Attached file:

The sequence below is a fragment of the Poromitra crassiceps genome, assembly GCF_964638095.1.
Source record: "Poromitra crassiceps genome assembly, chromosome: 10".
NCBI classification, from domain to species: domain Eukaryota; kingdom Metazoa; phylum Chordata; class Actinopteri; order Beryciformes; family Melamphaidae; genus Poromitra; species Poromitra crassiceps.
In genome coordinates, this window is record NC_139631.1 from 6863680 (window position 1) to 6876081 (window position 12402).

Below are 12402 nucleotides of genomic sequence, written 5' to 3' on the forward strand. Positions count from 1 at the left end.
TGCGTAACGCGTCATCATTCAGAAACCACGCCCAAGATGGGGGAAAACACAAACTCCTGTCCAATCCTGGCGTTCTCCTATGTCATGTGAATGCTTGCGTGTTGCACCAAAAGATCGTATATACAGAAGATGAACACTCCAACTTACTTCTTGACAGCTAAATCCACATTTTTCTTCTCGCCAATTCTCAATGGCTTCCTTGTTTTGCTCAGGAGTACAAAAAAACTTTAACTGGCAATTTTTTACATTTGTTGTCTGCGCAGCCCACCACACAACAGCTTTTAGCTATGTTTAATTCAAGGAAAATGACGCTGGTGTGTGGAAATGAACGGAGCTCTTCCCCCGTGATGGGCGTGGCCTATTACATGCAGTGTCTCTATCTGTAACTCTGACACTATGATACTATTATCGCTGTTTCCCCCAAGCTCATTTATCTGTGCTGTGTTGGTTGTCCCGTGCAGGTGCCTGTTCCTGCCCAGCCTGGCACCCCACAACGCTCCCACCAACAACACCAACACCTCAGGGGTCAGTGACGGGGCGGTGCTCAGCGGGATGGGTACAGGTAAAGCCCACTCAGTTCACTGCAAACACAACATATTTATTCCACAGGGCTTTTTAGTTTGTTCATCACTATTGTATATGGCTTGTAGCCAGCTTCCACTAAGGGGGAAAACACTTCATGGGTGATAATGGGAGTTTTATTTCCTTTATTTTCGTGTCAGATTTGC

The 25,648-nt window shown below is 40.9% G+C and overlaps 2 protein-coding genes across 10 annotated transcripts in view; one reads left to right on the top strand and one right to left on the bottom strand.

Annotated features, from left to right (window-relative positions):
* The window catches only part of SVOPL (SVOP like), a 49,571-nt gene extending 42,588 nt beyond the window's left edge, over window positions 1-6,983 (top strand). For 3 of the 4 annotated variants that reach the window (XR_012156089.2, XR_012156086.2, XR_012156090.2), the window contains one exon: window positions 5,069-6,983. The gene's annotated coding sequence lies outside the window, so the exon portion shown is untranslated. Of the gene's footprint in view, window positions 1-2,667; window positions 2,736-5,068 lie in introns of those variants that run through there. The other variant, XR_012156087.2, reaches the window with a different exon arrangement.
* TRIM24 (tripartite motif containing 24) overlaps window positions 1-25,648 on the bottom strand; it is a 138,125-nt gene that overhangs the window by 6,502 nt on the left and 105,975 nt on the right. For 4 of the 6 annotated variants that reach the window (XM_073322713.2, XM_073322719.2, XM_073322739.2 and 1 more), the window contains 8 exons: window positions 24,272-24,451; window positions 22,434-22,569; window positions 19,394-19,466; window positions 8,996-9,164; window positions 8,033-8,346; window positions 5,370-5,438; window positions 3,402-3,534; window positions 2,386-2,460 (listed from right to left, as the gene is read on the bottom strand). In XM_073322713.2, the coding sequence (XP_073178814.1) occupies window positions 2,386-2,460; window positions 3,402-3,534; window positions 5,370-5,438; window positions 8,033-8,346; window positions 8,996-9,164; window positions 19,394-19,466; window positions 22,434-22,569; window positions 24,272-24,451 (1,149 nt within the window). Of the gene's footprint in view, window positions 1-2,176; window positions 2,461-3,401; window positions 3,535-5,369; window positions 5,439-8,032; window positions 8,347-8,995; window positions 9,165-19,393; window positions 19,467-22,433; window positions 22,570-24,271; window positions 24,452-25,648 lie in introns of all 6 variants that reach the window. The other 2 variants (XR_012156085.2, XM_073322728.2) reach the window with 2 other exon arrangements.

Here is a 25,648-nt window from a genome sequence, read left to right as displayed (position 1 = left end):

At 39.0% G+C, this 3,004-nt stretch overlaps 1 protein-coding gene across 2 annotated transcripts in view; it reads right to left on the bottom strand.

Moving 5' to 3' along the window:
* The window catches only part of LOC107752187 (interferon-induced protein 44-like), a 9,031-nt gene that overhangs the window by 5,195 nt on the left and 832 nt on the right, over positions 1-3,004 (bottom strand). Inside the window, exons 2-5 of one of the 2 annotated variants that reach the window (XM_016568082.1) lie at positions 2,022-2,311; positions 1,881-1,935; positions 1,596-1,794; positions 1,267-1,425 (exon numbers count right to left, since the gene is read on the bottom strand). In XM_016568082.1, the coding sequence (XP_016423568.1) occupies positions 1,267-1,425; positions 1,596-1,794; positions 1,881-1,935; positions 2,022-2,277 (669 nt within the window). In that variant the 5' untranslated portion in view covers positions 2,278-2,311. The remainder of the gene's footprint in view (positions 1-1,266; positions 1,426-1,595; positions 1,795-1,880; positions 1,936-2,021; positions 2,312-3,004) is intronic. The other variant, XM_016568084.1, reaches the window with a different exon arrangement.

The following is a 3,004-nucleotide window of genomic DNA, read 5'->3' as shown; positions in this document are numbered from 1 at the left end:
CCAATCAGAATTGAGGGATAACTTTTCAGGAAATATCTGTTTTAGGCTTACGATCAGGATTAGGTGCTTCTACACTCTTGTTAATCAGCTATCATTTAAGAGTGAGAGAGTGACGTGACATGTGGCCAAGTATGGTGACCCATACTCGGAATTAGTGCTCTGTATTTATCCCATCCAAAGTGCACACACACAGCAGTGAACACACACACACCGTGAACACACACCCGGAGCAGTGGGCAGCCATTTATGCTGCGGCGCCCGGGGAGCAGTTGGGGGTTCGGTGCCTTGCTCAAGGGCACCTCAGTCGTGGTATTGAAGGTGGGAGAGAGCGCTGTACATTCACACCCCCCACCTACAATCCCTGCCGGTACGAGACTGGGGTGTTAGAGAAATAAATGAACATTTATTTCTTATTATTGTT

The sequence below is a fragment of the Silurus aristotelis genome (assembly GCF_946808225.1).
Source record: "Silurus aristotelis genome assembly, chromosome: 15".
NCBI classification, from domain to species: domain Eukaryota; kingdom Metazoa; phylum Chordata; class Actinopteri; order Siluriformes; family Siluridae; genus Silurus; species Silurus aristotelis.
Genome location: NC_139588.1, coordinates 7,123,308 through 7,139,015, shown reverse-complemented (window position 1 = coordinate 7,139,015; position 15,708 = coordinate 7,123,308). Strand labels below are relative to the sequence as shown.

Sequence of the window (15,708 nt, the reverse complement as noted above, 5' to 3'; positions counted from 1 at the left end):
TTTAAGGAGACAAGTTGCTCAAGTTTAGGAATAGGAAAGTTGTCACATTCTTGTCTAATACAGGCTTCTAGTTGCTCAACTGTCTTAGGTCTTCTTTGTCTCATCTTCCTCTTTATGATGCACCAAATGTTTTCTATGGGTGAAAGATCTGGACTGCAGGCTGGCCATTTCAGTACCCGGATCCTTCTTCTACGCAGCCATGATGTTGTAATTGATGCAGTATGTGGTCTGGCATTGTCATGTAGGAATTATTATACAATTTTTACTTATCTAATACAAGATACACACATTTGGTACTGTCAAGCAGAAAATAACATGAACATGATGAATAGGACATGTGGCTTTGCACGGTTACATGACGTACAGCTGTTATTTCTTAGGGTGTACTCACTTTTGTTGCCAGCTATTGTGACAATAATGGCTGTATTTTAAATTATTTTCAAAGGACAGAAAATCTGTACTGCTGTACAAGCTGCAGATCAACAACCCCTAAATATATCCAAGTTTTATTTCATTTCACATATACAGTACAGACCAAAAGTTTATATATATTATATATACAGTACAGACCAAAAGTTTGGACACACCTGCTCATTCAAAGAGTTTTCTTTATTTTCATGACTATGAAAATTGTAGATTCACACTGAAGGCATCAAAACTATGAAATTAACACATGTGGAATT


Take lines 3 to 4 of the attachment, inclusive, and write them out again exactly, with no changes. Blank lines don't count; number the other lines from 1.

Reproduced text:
NCBI classification, from domain to species: domain Eukaryota; kingdom Metazoa; phylum Chordata; class Actinopteri; order Beryciformes; family Melamphaidae; genus Poromitra; species Poromitra crassiceps.
In genome coordinates, this window is record NC_139631.1 from 6863680 (window position 1) to 6876081 (window position 12402).